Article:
When You Need Medical Help Fast

In medical emergencies, it can be crucial to seek help quickly. As an RN, I’ve seen instances where getting immediate care can make all the difference.
For some injuries and illnesses, there is a short window of time during which medical treatment should be administered. Once that window closes, the chances of successful treatment shrinks. In medicine, it’s known as the “golden hour.”
Here are some guidelines on recognizing emergencies and getting help quickly:
STROKE
Seek treatment within 3-4 hours
If the flow of oxygen-rich blood to a portion of the brain is blocked, a stroke occurs—and brain cells can begin to die after just a few minutes. Sudden bleeding in the brain may also cause a stroke. Symptoms include sudden weakness, paralysis or numbness of the face, arms or legs; trouble speaking or understanding speech; and trouble seeing. A stroke is a serious medical condition requiring emergency care. It can cause lasting brain damage, long-term disability or even death.
A drug called tissue plasminogen activator (or tPA) is injected into a vein in your arm, and can break up blood clots in the arteries of the brain. But it must be given within four hours to be effective. It should be given as soon as possible.
If you suspect you or someone else is experiencing the symptoms of a stroke, dial 911 immediately. Don’t drive to the hospital or let someone drive you—medical personnel in an ambulance can begin this lifesaving treatment on the way to the emergency room.
BELL’S PALSY
Seek treatment within 72 hours
Symptoms of this temporary form of facial paralysis caused by a swollen, inflamed or compressed nerve that controls the facial muscles vary from person to person. They may include twitching, weakness or paralysis on one or both sides of the face (though the latter is rarer); drooping of the eyelid and corner of the mouth; drooling; impaired taste; or excessive tearing in one eye. Symptoms usually come on suddenly and reach their peak within 48 hours. Bell’s palsy can occur at any age but is less common before age 15 or after age 60. Among the 40,000 Americans afflicted each year, Bell’s palsy is more common among those with diabetes or upper respiratory ailments like the flu or a cold.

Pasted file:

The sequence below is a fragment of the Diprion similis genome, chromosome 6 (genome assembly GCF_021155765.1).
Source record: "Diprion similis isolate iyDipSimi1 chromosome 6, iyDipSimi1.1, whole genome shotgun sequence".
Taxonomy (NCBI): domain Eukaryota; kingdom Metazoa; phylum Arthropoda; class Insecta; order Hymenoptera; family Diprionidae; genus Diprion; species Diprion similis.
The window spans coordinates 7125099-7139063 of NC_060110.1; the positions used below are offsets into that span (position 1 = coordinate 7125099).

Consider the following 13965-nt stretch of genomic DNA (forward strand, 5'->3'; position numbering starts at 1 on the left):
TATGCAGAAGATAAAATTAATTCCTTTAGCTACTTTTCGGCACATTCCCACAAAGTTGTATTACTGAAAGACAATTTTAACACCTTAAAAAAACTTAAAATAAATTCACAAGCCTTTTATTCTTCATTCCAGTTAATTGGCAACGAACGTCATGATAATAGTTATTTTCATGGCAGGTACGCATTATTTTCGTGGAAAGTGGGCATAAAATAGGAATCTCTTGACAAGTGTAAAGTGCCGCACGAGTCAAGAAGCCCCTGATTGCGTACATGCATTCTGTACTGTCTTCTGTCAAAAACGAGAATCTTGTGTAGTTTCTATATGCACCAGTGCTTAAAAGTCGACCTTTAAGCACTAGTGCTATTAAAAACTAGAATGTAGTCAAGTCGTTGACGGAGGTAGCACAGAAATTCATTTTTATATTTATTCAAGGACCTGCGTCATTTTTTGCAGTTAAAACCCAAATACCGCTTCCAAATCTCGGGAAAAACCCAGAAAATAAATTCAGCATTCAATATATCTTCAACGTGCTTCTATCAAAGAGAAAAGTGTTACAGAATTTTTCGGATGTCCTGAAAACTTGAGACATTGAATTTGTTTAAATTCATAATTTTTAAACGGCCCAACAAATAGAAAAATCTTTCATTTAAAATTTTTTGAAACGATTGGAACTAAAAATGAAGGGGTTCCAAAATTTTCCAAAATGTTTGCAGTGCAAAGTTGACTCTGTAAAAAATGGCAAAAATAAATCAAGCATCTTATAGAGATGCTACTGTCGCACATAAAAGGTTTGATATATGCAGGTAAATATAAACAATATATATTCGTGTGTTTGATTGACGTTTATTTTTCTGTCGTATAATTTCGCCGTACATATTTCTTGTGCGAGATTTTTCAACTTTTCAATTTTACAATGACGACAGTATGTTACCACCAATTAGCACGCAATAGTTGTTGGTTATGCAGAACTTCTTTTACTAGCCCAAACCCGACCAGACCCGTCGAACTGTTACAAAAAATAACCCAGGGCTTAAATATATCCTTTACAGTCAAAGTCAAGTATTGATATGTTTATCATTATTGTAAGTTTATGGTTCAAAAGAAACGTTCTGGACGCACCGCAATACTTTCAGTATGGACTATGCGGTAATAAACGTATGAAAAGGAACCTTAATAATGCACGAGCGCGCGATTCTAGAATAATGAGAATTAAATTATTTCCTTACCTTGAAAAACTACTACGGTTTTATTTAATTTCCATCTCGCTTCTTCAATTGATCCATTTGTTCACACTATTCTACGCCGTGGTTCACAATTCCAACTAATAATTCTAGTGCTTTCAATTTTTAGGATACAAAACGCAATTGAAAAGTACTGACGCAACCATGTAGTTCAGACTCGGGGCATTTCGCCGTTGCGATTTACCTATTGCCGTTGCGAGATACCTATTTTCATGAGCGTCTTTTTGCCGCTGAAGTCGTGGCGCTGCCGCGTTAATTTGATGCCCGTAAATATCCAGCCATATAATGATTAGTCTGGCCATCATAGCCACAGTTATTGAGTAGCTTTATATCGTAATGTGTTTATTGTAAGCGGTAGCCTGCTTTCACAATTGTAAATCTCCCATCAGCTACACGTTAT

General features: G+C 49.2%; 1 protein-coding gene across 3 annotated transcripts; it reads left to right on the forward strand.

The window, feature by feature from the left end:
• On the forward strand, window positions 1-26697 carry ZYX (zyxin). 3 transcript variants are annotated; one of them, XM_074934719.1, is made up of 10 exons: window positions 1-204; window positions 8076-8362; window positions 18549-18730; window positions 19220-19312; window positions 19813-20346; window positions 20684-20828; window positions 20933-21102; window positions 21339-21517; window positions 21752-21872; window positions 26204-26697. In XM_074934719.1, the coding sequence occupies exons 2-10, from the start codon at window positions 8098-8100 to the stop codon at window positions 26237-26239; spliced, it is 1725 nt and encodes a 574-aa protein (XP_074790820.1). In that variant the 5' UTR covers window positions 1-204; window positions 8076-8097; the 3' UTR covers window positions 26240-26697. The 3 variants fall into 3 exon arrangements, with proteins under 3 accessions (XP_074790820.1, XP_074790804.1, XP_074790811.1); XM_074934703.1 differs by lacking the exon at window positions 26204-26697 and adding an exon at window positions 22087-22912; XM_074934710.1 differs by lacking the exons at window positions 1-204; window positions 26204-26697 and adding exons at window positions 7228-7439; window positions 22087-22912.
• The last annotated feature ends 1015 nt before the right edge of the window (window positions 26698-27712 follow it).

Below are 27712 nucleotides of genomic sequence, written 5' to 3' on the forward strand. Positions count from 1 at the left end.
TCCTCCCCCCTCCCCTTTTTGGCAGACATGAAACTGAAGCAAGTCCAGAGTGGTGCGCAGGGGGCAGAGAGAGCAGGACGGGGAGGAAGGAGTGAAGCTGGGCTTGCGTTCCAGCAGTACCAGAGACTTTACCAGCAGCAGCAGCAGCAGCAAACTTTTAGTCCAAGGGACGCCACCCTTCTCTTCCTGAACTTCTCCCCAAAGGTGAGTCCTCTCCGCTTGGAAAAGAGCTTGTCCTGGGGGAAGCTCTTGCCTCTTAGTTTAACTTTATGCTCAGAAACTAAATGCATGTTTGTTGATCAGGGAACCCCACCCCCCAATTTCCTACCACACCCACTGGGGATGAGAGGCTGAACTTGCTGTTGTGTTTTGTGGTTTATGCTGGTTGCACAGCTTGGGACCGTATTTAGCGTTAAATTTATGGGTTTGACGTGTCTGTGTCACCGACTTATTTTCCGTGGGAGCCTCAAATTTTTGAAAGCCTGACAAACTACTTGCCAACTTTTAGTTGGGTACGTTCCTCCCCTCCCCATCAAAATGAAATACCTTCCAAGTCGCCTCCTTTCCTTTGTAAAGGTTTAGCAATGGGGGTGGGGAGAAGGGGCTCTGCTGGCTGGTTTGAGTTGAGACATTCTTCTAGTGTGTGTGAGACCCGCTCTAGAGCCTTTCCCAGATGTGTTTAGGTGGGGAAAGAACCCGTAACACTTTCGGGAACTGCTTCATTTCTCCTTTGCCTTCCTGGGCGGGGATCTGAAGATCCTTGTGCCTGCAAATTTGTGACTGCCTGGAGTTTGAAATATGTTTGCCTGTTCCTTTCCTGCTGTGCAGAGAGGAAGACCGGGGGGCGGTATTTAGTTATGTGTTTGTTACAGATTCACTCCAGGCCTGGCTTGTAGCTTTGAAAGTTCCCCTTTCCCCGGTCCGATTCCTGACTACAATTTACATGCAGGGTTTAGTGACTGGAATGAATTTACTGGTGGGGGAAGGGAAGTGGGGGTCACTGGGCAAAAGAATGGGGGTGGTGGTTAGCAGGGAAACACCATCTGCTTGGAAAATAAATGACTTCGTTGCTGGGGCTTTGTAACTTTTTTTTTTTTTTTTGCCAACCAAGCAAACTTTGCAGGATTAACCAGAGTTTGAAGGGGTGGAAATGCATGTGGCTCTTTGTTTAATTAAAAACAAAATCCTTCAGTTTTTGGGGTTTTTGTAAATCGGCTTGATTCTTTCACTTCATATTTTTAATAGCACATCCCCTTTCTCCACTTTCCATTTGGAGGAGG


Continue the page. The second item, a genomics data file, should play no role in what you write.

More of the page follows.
Though most people eventually recover, it can cause long-term facial disfigurement. That’s why it’s important to seek treatment (at an urgent-care center or the emergency room of a hospital) fast—within 72 hours of the onset of symptoms. Oral steroids can reduce inflammation and restore function of the affected nerve.
TETANUS
Seek treatment within 72 hours
Tetanus is a serious bacterial disease and potentially lethal infection. The tetanus infection, which is fatal in one of every 10 cases, can cause painful muscle contractions, especially in your jaw and neck muscles, and can interfere with your ability to breathe. It’s commonly known as “lockjaw.”
The tetanus vaccine can protect you against developing the infection, for which there is no cure. You may develop tetanus if you have been contaminated with dirt, animal feces or manure through a deep cut or puncture wound. Seek help within 72 hours if you haven’t had a booster shot within 10 years or aren’t sure of when you were last vaccinated against tetanus. Treatment includes a shot of tetanus immune globulin along with a standard booster.
HIGH BLOOD PRESSURE
Seek treatment immediately if it suddenly rises and stays that way
If your blood pressure registers a systolic reading (top number) of 180 mm Hg or higher or a diastolic reading (bottom number) of 110 mm Hg or higher for more than a few minutes with repeated checking, it’s considered a hypertensive crisis and you should seek immediate emergency medical treatment.
Symptoms include chest pain, shortness of breath, back pain, numbness or weakness, change in vision or difficulty speaking. When blood pressure rises quickly and severely, results can include stroke, memory loss,heart attack, damage to the eyes and kidneys or loss of kidney function. To lower your blood pressure, you’ll most likely be treated with an adjustment of your oral medications.